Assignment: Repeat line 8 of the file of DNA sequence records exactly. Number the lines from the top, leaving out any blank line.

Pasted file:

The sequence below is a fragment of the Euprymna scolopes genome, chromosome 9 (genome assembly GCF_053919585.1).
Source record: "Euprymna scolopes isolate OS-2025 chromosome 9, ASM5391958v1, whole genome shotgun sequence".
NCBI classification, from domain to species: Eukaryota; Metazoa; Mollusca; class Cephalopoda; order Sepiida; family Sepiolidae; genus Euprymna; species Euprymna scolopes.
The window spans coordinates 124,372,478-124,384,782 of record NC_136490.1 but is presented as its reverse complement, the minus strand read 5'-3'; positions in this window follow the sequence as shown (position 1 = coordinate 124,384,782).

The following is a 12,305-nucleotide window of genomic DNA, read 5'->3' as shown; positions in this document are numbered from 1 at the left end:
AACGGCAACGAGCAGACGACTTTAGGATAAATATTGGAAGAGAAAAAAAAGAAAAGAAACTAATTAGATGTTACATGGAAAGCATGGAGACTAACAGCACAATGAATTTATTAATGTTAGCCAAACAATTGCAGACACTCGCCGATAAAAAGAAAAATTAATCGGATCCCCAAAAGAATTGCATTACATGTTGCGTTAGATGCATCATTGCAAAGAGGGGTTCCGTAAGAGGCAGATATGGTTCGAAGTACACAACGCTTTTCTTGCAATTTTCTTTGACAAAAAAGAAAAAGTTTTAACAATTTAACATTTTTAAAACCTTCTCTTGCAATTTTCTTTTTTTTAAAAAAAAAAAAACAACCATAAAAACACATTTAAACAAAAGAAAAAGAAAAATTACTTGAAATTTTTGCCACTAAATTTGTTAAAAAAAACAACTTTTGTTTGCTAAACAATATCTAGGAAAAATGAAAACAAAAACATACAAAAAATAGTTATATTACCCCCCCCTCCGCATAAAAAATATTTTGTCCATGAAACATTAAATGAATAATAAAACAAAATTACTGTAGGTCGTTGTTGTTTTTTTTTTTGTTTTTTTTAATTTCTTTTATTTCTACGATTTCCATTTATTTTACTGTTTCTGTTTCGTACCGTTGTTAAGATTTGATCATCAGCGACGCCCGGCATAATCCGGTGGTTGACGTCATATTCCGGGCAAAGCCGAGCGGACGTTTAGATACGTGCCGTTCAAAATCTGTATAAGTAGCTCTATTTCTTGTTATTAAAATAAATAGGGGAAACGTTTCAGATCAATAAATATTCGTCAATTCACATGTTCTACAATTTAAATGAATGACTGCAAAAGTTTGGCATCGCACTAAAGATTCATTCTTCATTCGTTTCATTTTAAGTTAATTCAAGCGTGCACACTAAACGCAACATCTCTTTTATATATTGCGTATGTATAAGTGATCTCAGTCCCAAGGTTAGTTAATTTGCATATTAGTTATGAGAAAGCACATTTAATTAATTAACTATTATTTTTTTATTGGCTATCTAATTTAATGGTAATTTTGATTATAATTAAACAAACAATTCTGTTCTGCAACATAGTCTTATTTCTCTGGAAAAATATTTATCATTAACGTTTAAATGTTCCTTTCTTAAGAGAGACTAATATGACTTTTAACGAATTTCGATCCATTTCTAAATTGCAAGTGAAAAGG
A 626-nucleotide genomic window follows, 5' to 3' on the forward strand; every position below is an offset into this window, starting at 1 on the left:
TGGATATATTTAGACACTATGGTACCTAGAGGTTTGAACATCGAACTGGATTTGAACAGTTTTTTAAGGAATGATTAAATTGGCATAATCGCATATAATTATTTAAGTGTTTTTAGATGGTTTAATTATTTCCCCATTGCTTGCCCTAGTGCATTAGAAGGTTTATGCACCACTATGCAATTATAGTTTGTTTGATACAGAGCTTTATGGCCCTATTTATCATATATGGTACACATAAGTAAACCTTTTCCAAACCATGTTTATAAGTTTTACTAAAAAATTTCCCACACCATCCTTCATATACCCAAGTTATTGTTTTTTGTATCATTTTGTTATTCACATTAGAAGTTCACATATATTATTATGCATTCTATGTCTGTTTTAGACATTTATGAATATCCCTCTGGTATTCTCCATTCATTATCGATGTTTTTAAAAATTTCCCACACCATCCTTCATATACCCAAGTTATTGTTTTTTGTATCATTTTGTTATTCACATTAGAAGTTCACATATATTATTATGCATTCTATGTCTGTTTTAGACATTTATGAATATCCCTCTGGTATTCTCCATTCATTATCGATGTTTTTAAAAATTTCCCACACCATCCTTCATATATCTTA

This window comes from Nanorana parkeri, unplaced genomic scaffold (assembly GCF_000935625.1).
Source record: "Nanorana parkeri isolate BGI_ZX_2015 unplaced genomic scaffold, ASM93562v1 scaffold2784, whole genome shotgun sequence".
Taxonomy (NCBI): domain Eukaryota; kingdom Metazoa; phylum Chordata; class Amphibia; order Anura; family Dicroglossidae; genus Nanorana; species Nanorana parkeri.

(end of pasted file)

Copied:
TGGATATATTTAGACACTATGGTACCTAGAGGTTTGAACATCGAACTGGATTTGAACAGTTTTTTAAGGAATGATTAAATTGGCATAATCGCATATAATTATTTAAGTGTTTTTAGATGGTTTAATTATTTCCCCATTGCTTGCCCTAGTGCATTAGAAGGTTTATGCACCACTATGCAATTATAGTTTGTTTGATACAGAGCTTTATGGCCCTATTTATCATATATGGTACACATAAGTAAACCTTTTCCAAACCATGTTTATAAGTTTTACTAAAAAATTTCCCACACCATCCTTCATATACCCAAGTTATTGTTTTTTGTATCATTTTGTTATTCACATTAGAAGTTCACATATATTATTATGCATTCTATGTCTGTTTTAGACATTTATGAATATCCCTCTGGTATTCTCCATTCATTATCGATGTTTTTAAAAATTTCCCACACCATCCTTCATATACCCAAGTTATTGTTTTTTGTATCATTTTGTTATTCACATTAGAAGTTCACATATATTATTATGCATTCTATGTCTGTTTTAGACATTTATGAATATCCCTCTGGTATTCTCCATTCATTATCGATGTTTTTAAAAATTTCCCACACCATCCTTCATATATCTTA